All Credit Scoring is NOT Created Equal

One of the most important factors a lender looks at when deciding what loan product is right for you is your credit score. Many people don’t know that your credit score can vary from lender to lender. The credit score you can look at for free online may be different from the one your mortgage lender pulls, which may be different from the one your auto loan lender pulls. But why is this? Shouldn’t your credit score always be the same number?

Let’s look more closely at what a credit score is and figure out why your score may be different from one lender to the next.


Let’s talk about your credit report. This is as a breakdown of your credit history — your outstanding debts, loans and monthly payments. It lists the facts that your lenders and creditors are required to report to the credit reporting agencies. All of the information on your credit report is translated into a number: your credit score.

Your credit score pulls information from your credit report and reflects your credit worthiness. Your credit score determines whether you’re approved or denied for credit and also impacts your interest rate. Your payment history, outstanding balances, length of credit history, types of credit used, and number of credit inquiries all appear on your credit report. Each factor weighs into your credit score differently.


Your credit score plays a huge role in your finances. Credit scores are designed to predict risk, specifically whether or not you will be a responsible borrower.

Your score not only influences whether or not you’re approved for a mortgage loan, car loan, credit card, or other type of loan, it can also go into determining your interest rates and insurance prices. If you’re renting an apartment or house, your credit score can be key: sometimes your landlord will run a credit check before approving you as a tenant.


As your financial habits change, so does your score. When you pay off a credit card or loan or make payments on time, your score may increase. On the other hand, maxing out a credit card, making a late payment, or missing a payment may cause your score to decrease. It can also hurt your score to have items on your credit report like bankruptcy, collections accounts, and negative court judgments.

Did you know that multiple credit inquiries can hurt your credit score?


When you apply for credit, you are also authorizing the lender to pull your credit score. For each credit inquiry, your score may decrease slightly, but for many borrowers, one credit inquiry won’t drastically affect your score. So, if you apply for a credit card, the credit inquiry will effect your credit score. If you take out a car loan, your credit score will reflect this additional inquiry.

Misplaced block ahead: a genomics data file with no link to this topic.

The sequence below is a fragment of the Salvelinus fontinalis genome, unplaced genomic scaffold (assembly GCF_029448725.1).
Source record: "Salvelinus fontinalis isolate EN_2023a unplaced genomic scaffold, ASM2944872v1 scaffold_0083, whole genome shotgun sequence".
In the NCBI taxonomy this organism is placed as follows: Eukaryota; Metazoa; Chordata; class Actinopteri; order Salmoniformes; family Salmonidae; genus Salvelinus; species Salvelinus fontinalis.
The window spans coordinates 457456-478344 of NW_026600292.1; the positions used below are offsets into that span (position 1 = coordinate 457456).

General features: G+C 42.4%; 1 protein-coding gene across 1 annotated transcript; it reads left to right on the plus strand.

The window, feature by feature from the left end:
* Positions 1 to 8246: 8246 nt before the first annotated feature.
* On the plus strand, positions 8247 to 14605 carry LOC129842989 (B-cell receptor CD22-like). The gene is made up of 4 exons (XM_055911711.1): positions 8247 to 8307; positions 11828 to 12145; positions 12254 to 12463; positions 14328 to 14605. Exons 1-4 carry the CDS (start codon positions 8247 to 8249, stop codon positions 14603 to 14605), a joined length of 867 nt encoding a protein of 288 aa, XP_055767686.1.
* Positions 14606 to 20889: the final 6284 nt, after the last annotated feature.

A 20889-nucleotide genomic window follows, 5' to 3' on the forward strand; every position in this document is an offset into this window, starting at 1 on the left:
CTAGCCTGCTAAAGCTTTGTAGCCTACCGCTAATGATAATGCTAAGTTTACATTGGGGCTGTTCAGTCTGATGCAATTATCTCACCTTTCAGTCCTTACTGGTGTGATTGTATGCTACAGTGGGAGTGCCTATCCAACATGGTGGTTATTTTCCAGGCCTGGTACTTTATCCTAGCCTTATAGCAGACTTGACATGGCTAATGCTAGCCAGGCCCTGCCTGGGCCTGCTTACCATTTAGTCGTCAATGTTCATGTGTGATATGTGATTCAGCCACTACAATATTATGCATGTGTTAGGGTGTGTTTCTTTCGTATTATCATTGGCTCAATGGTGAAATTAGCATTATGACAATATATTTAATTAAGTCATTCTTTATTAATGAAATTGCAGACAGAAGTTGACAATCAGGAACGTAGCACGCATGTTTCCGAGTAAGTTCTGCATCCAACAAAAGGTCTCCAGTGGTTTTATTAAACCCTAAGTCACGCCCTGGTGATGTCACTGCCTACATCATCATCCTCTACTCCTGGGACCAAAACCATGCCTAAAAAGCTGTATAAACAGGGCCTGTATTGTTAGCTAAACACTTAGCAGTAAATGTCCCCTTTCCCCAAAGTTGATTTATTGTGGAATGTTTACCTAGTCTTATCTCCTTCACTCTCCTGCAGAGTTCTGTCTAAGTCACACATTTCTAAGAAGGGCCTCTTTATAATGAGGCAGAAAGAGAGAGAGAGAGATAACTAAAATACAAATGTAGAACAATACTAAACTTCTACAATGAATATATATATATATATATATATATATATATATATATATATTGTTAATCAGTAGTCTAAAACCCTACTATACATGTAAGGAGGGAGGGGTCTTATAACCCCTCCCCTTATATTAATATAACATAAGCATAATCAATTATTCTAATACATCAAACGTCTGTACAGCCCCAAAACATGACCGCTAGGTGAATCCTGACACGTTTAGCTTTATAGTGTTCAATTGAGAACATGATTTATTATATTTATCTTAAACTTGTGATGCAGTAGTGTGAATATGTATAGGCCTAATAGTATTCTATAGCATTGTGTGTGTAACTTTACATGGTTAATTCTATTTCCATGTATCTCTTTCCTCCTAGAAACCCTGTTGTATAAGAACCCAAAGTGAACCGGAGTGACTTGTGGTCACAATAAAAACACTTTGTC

The good news is that credit inquiries of the same credit type only effect your credit score once, if done so during a short period of time. For example, if you get loan estimates from three or four different mortgage lenders, only one credit inquiry will appear on your credit report. This is so that you aren’t penalized for shopping around for the best interest rate and loan terms.


Your score usually changes depending on what kind of lender you’re applying with. Different score models calculate your credit score in a way that is tailored to a specific loan type. There are auto loan scores, credit and bank card scores, mortgage loan scores, installment-specific scores, and personal finance-specific scores. The lender or creditor will typically choose the score model that will give them the most accurate picture of how you will repay that particular type of credit or loan.

There are a few different credit scoring models, but FICO® dominates the majority of the market of credit scoring agencies. Your three-digit credit score will generally range anywhere from 300 to 850. Basically, the higher your credit score, the better.

Do you have a good credit score? Credit scores fall into five categories, ranging from “poor” to “excellent.”

Your FICO® auto score may be different from the score that other lenders use, and is designed to specifically look at how likely you are to pay back that particular type of credit. Other industry-specific scores measure the same thing in their respective fields. So, your auto score will be weighed more heavily by how you’ve paid back car loans in the past than other credit models.

Another FICO® score specific to its industry is the FICO® bankcard score, which gives more weight to past credit card use and payment history.


Mortgage lenders often use a more strict scoring formula. They’re more concerned with the likelihood you’ll pay back a home loan, not a credit card or car. Mortgage companies typically take into account three different agency scores — Equifax, Experian, and TransUnion — which may each yield a slightly different score.

Now that you know that not all credit scores are calculated the same way, make sure you communicate with your mortgage banker so that you understand what’s important to a lender when applying for a home loan.

Now that you know that not all credit scores are calculated the same way, make sure you communicate with your mortgage banker so that you understand what’s important to a lender when applying for a home loan.

For more information on credit, you can visit the Atlantic Bay blog.

Nadia Anac